The people of the Sahara have very little. Expelled from Morocco and forgotten by Spain, they live in refugee camps on Algerian soil – declared the Sahrawi Arab Democratic Republic, SADR – with few production possibilities and zero opportunity for development. But they do have something that no one can take away, a tradition that has persevered in time: serving tea to guests. They might not have running water or electricity, and on any given day they might not have goat or camel to eat, but they are never short on tea for visitors. Why? Because tea is more than just a simple drink.
LIFE, LOVE AND DEATH
For the people of the Sahara, offering tea is a gesture of generosity, and accepting it is the polite thing to do. Seated in a circle on the floor, in their small adobe homes, hosts and guests enjoy leisurely conversations accompanied by sips of hot tea that inexplicably quench one’s desert thirst. But guests don’t accept the offer of one tea, but rather three. They should drink three cups of tea during their visit to someone else’s home, each with a slightly different flavor. The first is more bitter (it has less sugar), the second one is sweeter and the third is lighter. All three have a poetic reason behind them. As the Saharans explain: “The first is bitter like life, the second is sweet like love and the third is soft like death”. Life, love and death. This is why the Saharan tea defines the essence of its people so well.
The tea is a green tea imported from China, whose originality comes from the way in which it’s prepared and served. It consists of a ceremony for which certain steps must be followed to give the tea the characteristic flavor of this desert settlement.
Water is poured into a teapot (berred), which is heated over a charcoal fire. Half a cup of tea is poured into it, although the first serving will be thrown out for being too bitter. Water is again poured into the teapot with the tea in it and this time quite a bit of sugar is added. When it boils, the tea is poured into small glasses (kisan). The contents of the first glass are poured into the second, and so on, several times until achieving the desired head and the perfect flavor. Its golden flavor and white foam, its scorching heat, the shavings of herbs in the bottom of the glass, its extreme sweetness and addictive quality; Saharan tea has everything it needs to make you fall in love with the moment.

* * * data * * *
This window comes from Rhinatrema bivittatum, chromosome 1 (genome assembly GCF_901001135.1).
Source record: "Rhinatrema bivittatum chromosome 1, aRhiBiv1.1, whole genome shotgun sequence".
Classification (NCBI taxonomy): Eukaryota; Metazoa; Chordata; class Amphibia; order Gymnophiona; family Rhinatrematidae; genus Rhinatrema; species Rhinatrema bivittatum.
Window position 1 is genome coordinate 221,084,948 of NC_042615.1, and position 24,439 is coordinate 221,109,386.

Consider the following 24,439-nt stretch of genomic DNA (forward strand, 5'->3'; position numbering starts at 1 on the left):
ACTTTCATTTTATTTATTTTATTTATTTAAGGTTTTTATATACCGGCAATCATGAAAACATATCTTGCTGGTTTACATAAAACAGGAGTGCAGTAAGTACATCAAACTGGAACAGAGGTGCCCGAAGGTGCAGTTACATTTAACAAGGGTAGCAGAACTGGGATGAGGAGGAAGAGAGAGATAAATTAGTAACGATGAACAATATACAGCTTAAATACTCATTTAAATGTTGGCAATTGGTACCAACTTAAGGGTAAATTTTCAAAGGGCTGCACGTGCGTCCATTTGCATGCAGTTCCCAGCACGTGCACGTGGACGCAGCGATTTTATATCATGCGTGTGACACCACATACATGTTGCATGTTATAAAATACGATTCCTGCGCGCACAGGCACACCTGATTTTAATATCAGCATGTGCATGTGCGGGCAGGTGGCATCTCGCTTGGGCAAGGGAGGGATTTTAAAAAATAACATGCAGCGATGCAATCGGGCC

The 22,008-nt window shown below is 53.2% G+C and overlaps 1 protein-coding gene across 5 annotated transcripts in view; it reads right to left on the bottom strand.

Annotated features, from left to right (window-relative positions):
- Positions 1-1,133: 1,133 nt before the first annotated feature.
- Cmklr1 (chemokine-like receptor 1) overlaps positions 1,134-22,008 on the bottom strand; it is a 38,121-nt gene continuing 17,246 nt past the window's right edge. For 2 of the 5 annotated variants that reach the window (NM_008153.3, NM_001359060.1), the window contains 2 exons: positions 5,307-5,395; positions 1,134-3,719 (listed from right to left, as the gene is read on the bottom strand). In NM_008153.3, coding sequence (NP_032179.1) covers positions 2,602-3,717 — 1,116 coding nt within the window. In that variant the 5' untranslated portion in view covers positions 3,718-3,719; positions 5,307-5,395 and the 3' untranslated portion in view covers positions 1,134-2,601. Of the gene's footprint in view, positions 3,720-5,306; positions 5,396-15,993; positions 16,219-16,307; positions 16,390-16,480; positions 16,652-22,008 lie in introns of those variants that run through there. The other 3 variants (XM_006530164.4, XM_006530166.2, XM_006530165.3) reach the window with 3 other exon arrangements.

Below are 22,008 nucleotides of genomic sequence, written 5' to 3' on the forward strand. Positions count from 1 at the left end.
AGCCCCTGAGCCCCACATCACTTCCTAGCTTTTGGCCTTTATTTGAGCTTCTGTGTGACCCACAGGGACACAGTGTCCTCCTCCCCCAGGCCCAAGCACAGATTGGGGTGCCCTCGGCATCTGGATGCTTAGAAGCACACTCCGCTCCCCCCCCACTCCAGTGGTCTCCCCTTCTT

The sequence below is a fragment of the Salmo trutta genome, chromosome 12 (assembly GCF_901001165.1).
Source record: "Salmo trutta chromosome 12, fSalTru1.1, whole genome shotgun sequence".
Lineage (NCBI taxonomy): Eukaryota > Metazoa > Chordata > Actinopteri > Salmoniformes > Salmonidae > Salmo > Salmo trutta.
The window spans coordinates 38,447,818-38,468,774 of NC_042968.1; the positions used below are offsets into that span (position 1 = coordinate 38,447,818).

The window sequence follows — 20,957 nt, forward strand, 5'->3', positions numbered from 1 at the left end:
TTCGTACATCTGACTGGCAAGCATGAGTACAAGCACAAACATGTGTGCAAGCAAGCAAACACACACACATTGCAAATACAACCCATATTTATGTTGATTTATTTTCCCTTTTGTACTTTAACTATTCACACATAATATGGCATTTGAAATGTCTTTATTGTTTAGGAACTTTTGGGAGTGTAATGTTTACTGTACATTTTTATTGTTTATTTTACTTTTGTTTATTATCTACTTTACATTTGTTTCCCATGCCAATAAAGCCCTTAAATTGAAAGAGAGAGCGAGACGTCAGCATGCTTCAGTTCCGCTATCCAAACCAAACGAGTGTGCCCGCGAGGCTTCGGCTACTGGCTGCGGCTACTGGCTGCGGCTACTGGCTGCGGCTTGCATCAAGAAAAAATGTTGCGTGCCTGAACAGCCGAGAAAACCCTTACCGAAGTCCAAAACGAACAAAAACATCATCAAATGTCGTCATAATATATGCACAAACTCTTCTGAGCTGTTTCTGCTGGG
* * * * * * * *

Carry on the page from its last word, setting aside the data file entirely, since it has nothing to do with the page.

The neighboring Moroccans also feel passion about this tea, particularly the mint variety, although their preparation ceremony is not as romantic as that of the Saharans. Tea is also a symbol of hospitality in Moroccan homes, and is always accompanied by delicious pastries or Arab sweets. Generally served in fancier – silver-plated – glasses than what the Saharans use, Moroccan tea etiquette is similar. Drinking tea in the Sahara is not only a question of enjoying a sweet beverage, it is also about experiencing a moment of true pleasure that you hope will never end, whether it is in an adobe hut in the middle of the Sahara Dessert, or at sunset on a terrace on Jemaa el-Fnaa square (Marrakesh) with the sound of prayers from the Mosque in the background.